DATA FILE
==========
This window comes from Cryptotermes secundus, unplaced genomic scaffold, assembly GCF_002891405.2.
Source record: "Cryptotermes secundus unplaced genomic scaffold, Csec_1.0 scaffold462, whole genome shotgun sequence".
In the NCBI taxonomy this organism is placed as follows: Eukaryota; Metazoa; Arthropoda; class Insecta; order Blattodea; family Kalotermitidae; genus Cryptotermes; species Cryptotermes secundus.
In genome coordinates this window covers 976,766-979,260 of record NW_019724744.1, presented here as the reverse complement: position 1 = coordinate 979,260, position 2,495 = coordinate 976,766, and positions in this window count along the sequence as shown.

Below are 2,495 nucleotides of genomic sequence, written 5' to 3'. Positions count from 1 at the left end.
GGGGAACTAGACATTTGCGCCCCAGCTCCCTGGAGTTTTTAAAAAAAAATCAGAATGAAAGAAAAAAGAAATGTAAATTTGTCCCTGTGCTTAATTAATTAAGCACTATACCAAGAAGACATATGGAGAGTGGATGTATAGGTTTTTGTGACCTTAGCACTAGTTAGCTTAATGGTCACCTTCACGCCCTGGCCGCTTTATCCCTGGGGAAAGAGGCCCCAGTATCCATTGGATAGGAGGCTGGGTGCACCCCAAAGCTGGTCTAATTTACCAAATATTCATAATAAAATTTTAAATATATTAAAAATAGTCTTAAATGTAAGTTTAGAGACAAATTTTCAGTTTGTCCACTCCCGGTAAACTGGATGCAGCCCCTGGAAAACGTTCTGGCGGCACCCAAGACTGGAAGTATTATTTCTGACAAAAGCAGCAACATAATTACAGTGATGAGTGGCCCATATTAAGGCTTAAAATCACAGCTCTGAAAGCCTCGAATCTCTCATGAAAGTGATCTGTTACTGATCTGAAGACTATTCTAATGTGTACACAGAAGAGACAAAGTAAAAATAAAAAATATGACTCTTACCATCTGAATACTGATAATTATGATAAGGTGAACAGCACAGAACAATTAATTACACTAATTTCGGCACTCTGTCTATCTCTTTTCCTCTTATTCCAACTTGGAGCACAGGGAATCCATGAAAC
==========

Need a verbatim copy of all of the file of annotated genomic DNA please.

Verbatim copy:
This window comes from Cryptotermes secundus, unplaced genomic scaffold, assembly GCF_002891405.2.
Source record: "Cryptotermes secundus unplaced genomic scaffold, Csec_1.0 scaffold462, whole genome shotgun sequence".
In the NCBI taxonomy this organism is placed as follows: Eukaryota; Metazoa; Arthropoda; class Insecta; order Blattodea; family Kalotermitidae; genus Cryptotermes; species Cryptotermes secundus.
In genome coordinates this window covers 976,766-979,260 of record NW_019724744.1, presented here as the reverse complement: position 1 = coordinate 979,260, position 2,495 = coordinate 976,766, and positions in this window count along the sequence as shown.

Below are 2,495 nucleotides of genomic sequence, written 5' to 3'. Positions count from 1 at the left end.
GGGGAACTAGACATTTGCGCCCCAGCTCCCTGGAGTTTTTAAAAAAAAATCAGAATGAAAGAAAAAAGAAATGTAAATTTGTCCCTGTGCTTAATTAATTAAGCACTATACCAAGAAGACATATGGAGAGTGGATGTATAGGTTTTTGTGACCTTAGCACTAGTTAGCTTAATGGTCACCTTCACGCCCTGGCCGCTTTATCCCTGGGGAAAGAGGCCCCAGTATCCATTGGATAGGAGGCTGGGTGCACCCCAAAGCTGGTCTAATTTACCAAATATTCATAATAAAATTTTAAATATATTAAAAATAGTCTTAAATGTAAGTTTAGAGACAAATTTTCAGTTTGTCCACTCCCGGTAAACTGGATGCAGCCCCTGGAAAACGTTCTGGCGGCACCCAAGACTGGAAGTATTATTTCTGACAAAAGCAGCAACATAATTACAGTGATGAGTGGCCCATATTAAGGCTTAAAATCACAGCTCTGAAAGCCTCGAATCTCTCATGAAAGTGATCTGTTACTGATCTGAAGACTATTCTAATGTGTACACAGAAGAGACAAAGTAAAAATAAAAAATATGACTCTTACCATCTGAATACTGATAATTATGATAAGGTGAACAGCACAGAACAATTAATTACACTAATTTCGGCACTCTGTCTATCTCTTTTCCTCTTATTCCAACTTGGAGCACAGGGAATCCATGAAAC